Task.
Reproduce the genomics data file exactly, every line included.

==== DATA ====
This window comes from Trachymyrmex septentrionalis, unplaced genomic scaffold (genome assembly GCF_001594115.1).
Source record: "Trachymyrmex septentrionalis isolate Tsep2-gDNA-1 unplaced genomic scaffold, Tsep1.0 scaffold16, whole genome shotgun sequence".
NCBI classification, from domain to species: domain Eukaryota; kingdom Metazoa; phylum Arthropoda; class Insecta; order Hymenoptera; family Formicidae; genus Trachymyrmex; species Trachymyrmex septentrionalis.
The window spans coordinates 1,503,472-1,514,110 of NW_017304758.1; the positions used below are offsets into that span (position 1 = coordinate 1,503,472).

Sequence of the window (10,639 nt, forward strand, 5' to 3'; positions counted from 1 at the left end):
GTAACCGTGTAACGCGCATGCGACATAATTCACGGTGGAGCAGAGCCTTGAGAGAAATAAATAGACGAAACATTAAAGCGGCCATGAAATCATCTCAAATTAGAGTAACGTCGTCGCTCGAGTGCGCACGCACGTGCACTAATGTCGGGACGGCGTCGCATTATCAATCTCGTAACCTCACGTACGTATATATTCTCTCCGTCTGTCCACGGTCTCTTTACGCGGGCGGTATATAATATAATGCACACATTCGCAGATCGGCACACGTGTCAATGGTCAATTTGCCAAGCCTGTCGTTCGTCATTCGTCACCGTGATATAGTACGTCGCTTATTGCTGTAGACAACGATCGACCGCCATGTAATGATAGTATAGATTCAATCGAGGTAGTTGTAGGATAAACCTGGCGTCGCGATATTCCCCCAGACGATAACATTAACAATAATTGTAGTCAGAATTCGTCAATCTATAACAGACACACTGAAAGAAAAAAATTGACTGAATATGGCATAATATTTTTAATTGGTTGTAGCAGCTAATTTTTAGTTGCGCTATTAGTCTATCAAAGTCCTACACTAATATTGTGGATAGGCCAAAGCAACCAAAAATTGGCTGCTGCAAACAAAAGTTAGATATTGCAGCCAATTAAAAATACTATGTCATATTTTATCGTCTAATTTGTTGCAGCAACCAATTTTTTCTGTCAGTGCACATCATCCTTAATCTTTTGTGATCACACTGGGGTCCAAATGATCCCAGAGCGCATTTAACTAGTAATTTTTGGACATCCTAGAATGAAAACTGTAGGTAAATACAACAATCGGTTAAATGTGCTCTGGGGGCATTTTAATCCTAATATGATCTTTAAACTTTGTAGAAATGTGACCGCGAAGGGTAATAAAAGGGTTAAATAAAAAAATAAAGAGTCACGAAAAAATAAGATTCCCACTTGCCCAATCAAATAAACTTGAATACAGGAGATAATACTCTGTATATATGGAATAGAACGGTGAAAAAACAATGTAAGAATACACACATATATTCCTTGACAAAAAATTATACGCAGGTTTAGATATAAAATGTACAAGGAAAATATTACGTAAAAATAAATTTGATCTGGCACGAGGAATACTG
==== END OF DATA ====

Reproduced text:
This window comes from Trachymyrmex septentrionalis, unplaced genomic scaffold (genome assembly GCF_001594115.1).
Source record: "Trachymyrmex septentrionalis isolate Tsep2-gDNA-1 unplaced genomic scaffold, Tsep1.0 scaffold16, whole genome shotgun sequence".
NCBI classification, from domain to species: domain Eukaryota; kingdom Metazoa; phylum Arthropoda; class Insecta; order Hymenoptera; family Formicidae; genus Trachymyrmex; species Trachymyrmex septentrionalis.
The window spans coordinates 1,503,472-1,514,110 of NW_017304758.1; the positions used below are offsets into that span (position 1 = coordinate 1,503,472).

Sequence of the window (10,639 nt, forward strand, 5' to 3'; positions counted from 1 at the left end):
GTAACCGTGTAACGCGCATGCGACATAATTCACGGTGGAGCAGAGCCTTGAGAGAAATAAATAGACGAAACATTAAAGCGGCCATGAAATCATCTCAAATTAGAGTAACGTCGTCGCTCGAGTGCGCACGCACGTGCACTAATGTCGGGACGGCGTCGCATTATCAATCTCGTAACCTCACGTACGTATATATTCTCTCCGTCTGTCCACGGTCTCTTTACGCGGGCGGTATATAATATAATGCACACATTCGCAGATCGGCACACGTGTCAATGGTCAATTTGCCAAGCCTGTCGTTCGTCATTCGTCACCGTGATATAGTACGTCGCTTATTGCTGTAGACAACGATCGACCGCCATGTAATGATAGTATAGATTCAATCGAGGTAGTTGTAGGATAAACCTGGCGTCGCGATATTCCCCCAGACGATAACATTAACAATAATTGTAGTCAGAATTCGTCAATCTATAACAGACACACTGAAAGAAAAAAATTGACTGAATATGGCATAATATTTTTAATTGGTTGTAGCAGCTAATTTTTAGTTGCGCTATTAGTCTATCAAAGTCCTACACTAATATTGTGGATAGGCCAAAGCAACCAAAAATTGGCTGCTGCAAACAAAAGTTAGATATTGCAGCCAATTAAAAATACTATGTCATATTTTATCGTCTAATTTGTTGCAGCAACCAATTTTTTCTGTCAGTGCACATCATCCTTAATCTTTTGTGATCACACTGGGGTCCAAATGATCCCAGAGCGCATTTAACTAGTAATTTTTGGACATCCTAGAATGAAAACTGTAGGTAAATACAACAATCGGTTAAATGTGCTCTGGGGGCATTTTAATCCTAATATGATCTTTAAACTTTGTAGAAATGTGACCGCGAAGGGTAATAAAAGGGTTAAATAAAAAAATAAAGAGTCACGAAAAAATAAGATTCCCACTTGCCCAATCAAATAAACTTGAATACAGGAGATAATACTCTGTATATATGGAATAGAACGGTGAAAAAACAATGTAAGAATACACACATATATTCCTTGACAAAAAATTATACGCAGGTTTAGATATAAAATGTACAAGGAAAATATTACGTAAAAATAAATTTGATCTGGCACGAGGAATACTG